Regulatory attention is focused on the presence of certain man-made substances in the environment at trace levels (parts per trillion or ppt). The science regarding whether these trace levels cause harm is not well developed. However, there is growing awareness that some of these substances are detectable in nearly all U.S. blood samples, and they are commonly present in drinking water resources. The drive to apply the “precautionary principle” to these concerns by moving to regulate the substances to low parts per trillion, ahead of the science on exposure and dose, is potentially disruptive to communities and businesses because the substances involved are so ubiquitous at the levels set or proposed.

Primary among the substances of emerging concern are PFAS, per- and polyfluoroalkyl substances, a group of chemicals that have been widely used since the 1940s. The PFAS term includes a wide array of substances with different structures and properties, but all involving some number of carbon-fluorine bonds — said to be among the strongest of chemical bonds. Hundreds of these substances have been incorporated into a variety of products, such as firefighting foams, stain and water repellent fabrics, product packaging such as microwave popcorn bags, non-stick cookware, personal care products such as dental floss, adhesives, latex paint, metal plating, wire manufacturing, industrial surfactants and many other products and uses.

USEPA and various state agencies, are taking steps to better understand and address the presence of PFAS in the environment, particularly in drinking water. Many PFAS are, by design, stable compounds that can remain in the environment for a very long time without breaking down. Only a few of the PFAS substances have been studied for their human health impacts. To date, PFOA and PFOS, the two substances most widely used and most often detected in the environment, are the PFAS substances that have been most studied.

U.S. EPA:

In 2016, EPA issued a Health Advisory Level (“HAL”) for PFOA and PFOS of 70 parts per trillion in drinking water. The HAL is an advisory level only and not a binding drinking water standard. In February 2019, EPA issued a PFAS Action Plan to guide the agency’s efforts to better understand PFAS and reduce any risks associated with PFAS exposure. EPA’s efforts at implementing the plan are ongoing.

Many states are developing and implementing their own PFAS action plans.

Delaware:

Following discovery of detections at Dover Air Force Base, New Castle County Airport and other locations, the Delaware Department of Natural Resources and Environmental Control (“DNREC”) issued its July 2, 2018 Policy for Sampling and Evaluation of Per- and Poly- Fluoroalkyl Substances (PFAS) in Surface Water and Groundwater (the “DNREC Policy”). The Secretary of DNREC exercised its authority to add PFOS and PFOA to the regulated hazardous substances list. DNREC adopted the U.S. EPA’s HAL of 70 parts per trillion for PFOS and PFOA , to be used as the screening level for determining if further evaluation, including risk assessments, is necessary. The DNREC Policy, which is set to be revaluated in July 2021, provides that any adoption by U.S. EPA of PFAS as a hazardous substance or primary drinking water contaminant will supersede the limited scope of the Policy. DNREC also updated its Guidance for Notification Requirements to address PFAS.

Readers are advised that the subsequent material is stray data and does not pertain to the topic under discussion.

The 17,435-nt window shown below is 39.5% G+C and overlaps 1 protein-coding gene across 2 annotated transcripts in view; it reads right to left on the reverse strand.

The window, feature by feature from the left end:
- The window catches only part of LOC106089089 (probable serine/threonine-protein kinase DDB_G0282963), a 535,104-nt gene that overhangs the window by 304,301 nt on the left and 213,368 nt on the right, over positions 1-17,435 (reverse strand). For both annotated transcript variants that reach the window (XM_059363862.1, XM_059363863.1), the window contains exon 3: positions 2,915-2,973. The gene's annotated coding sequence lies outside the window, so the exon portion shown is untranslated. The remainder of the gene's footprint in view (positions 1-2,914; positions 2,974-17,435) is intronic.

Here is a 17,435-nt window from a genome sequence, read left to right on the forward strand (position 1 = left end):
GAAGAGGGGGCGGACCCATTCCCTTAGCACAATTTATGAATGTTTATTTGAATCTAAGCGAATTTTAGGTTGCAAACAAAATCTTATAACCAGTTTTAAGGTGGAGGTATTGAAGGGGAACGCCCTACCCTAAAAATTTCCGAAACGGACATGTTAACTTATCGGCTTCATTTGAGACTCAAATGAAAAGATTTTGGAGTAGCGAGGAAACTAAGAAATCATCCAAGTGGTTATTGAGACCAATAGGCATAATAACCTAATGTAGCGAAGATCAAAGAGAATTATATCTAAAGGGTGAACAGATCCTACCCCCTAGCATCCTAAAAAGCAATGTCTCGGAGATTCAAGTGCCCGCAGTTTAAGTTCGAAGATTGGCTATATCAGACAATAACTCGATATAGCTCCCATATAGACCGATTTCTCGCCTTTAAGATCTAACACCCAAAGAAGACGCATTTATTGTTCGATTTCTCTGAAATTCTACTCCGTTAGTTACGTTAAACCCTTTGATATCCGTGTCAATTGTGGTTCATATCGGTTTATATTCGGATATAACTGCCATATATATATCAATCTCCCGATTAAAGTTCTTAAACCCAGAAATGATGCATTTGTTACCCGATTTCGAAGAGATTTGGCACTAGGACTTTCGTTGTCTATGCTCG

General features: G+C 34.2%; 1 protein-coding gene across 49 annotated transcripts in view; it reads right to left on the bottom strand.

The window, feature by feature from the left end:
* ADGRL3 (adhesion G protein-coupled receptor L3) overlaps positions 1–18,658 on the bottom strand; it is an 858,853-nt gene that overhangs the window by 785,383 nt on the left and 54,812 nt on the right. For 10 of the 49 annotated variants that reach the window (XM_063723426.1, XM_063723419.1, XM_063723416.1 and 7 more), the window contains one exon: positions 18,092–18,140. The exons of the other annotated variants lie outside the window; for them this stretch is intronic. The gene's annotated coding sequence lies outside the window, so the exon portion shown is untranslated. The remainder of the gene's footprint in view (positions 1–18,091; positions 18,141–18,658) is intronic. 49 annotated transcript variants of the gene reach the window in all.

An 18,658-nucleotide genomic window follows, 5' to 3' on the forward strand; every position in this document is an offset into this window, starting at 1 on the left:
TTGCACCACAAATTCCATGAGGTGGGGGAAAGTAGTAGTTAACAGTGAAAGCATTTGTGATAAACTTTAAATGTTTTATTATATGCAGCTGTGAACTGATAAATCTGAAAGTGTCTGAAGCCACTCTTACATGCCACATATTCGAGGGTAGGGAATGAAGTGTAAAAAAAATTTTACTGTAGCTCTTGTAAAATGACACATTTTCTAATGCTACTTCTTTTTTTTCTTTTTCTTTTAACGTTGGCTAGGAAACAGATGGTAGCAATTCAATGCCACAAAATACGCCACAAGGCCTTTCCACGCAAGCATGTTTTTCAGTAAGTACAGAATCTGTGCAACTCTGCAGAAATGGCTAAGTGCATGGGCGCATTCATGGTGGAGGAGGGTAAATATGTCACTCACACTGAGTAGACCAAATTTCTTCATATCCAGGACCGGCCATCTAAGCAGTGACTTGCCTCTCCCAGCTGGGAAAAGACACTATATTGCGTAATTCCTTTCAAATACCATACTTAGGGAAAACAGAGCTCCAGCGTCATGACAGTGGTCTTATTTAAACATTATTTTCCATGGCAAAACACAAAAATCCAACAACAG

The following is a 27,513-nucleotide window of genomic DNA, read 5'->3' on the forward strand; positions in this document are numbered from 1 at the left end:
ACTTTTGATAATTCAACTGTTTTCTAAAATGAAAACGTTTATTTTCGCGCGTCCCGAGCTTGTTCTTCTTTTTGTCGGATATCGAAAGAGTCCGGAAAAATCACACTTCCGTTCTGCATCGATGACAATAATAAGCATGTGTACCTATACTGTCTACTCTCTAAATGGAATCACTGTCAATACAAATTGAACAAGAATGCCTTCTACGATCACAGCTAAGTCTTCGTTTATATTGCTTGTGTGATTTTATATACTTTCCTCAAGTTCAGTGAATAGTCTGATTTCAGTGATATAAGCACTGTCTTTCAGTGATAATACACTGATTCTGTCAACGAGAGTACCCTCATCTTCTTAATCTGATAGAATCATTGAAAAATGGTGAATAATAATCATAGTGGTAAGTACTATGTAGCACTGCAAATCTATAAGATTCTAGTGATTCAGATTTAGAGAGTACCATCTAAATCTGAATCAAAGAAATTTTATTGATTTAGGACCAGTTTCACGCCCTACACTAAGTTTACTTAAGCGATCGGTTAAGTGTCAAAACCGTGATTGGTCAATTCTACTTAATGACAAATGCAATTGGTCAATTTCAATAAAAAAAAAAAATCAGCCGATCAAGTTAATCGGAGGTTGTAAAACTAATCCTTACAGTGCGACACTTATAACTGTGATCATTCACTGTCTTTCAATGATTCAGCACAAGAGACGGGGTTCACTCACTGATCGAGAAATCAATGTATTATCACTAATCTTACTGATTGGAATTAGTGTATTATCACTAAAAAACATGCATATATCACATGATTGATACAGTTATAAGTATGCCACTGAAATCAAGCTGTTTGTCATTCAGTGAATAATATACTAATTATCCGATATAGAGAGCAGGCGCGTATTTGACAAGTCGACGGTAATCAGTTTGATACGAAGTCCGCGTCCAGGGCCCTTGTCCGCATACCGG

New Jersey:

New Jersey got out ahead of most of the country in regulating PFAS. In January 2018, New Jersey issued a specific groundwater quality criterion of 10 parts per trillion (“ppt”) for PFNA (after its November 2015 Interim Specific Groundwater Quality Criterion for PFNA was struck down by the Superior Court) and adopted a drinking water maximum contaminant level (“MCL”) for PFNA of 13 ppt in September 2018. (Upon the issuance of the MCL, the New Jersey groundwater quality criterion for PFNA became 13 ppt as well.) By March 2019, New Jersey issued interim specific groundwater quality criteria for PFOA and PFOS of 10 ppt, and in April 2019, proposed drinking water maximum contaminant levels for PFOA and PFOS of 13 ppt and 14 ppt. PFNA is now a New Jersey hazardous substance and PFOA and PFOS are proposed hazardous substances.

Pennsylvania:

Largely in response to PFAS detected in Montgomery and Bucks Counties, in September 2018, Pennsylvania formed a PFAS Action Team and PADEP has developed a PFAS sampling plan to test public water systems across the Commonwealth for six PFAS (PFOS, PFOA, PFNA, PFHxS, PFHpA, and PFBS.) In addition, Pennsylvania’s Act 2 incorporates the USEPA’s HAL as statewide health based standards.

Fox Rothschild

This evolving area of the law can pose unique challenges for companies, water suppliers, and property owners. Fox Rothschild attorneys are actively engaged for clients on PFAS issues at the national level, as well as in Delaware, New Jersey and Pennsylvania, and have the necessary experience to help clients navigate these challenges. Watch this Blog and visit our Environmental Practice page to learn more. (https://www.foxrothschild.com/environmental/)

Additional information can be found here:

Acronyms:

ATSDR – Agency for Toxic Substances and Disease Registry

CWS – Community Water System

HAL – Health Advisory Level

PFAS – The family of Per- and Polyfluoroalkyl Substances

PFCA – Perfluoroalkyl Carboxylic Acid

PFBS – Perfluorobutane Sulfonic Acid

PFBA – Perfluorobutanoic Acid

PFHpA – Perfluoroheptanoic Acid

PFHxS – Perfluorohexane Sulfonic Acid

PFNA – Perfluorononanoic Acid

PFOA – Perfluorooctanoic Acid

PFOS – Perfluorooctane Sulfonate